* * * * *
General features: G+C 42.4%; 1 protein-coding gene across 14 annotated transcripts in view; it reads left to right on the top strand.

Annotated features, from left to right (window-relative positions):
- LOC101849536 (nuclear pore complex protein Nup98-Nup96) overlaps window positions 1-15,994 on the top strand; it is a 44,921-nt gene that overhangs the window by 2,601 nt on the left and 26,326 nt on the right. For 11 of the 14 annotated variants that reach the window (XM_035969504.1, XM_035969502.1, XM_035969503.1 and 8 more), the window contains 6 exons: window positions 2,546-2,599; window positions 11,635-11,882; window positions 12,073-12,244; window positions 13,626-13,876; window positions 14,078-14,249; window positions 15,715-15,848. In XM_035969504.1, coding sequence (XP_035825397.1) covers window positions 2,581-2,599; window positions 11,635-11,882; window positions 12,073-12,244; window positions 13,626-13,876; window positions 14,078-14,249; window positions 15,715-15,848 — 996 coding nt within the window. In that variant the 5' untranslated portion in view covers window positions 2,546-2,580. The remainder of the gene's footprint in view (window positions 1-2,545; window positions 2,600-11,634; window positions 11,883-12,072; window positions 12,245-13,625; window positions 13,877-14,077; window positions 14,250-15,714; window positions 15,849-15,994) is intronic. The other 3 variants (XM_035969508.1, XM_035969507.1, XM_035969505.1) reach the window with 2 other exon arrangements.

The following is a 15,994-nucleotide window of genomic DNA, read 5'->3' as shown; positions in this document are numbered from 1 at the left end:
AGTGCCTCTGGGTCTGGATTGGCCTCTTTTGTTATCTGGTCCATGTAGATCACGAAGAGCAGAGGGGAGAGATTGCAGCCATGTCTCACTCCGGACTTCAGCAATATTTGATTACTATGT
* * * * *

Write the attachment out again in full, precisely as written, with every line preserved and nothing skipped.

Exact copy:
General features: G+C 42.4%; 1 protein-coding gene across 14 annotated transcripts in view; it reads left to right on the top strand.

Annotated features, from left to right (window-relative positions):
- LOC101849536 (nuclear pore complex protein Nup98-Nup96) overlaps window positions 1-15,994 on the top strand; it is a 44,921-nt gene that overhangs the window by 2,601 nt on the left and 26,326 nt on the right. For 11 of the 14 annotated variants that reach the window (XM_035969504.1, XM_035969502.1, XM_035969503.1 and 8 more), the window contains 6 exons: window positions 2,546-2,599; window positions 11,635-11,882; window positions 12,073-12,244; window positions 13,626-13,876; window positions 14,078-14,249; window positions 15,715-15,848. In XM_035969504.1, coding sequence (XP_035825397.1) covers window positions 2,581-2,599; window positions 11,635-11,882; window positions 12,073-12,244; window positions 13,626-13,876; window positions 14,078-14,249; window positions 15,715-15,848 — 996 coding nt within the window. In that variant the 5' untranslated portion in view covers window positions 2,546-2,580. The remainder of the gene's footprint in view (window positions 1-2,545; window positions 2,600-11,634; window positions 11,883-12,072; window positions 12,245-13,625; window positions 13,877-14,077; window positions 14,250-15,714; window positions 15,849-15,994) is intronic. The other 3 variants (XM_035969508.1, XM_035969507.1, XM_035969505.1) reach the window with 2 other exon arrangements.

The following is a 15,994-nucleotide window of genomic DNA, read 5'->3' as shown; positions in this document are numbered from 1 at the left end:
AGTGCCTCTGGGTCTGGATTGGCCTCTTTTGTTATCTGGTCCATGTAGATCACGAAGAGCAGAGGGGAGAGATTGCAGCCATGTCTCACTCCGGACTTCAGCAATATTTGATTACTATGT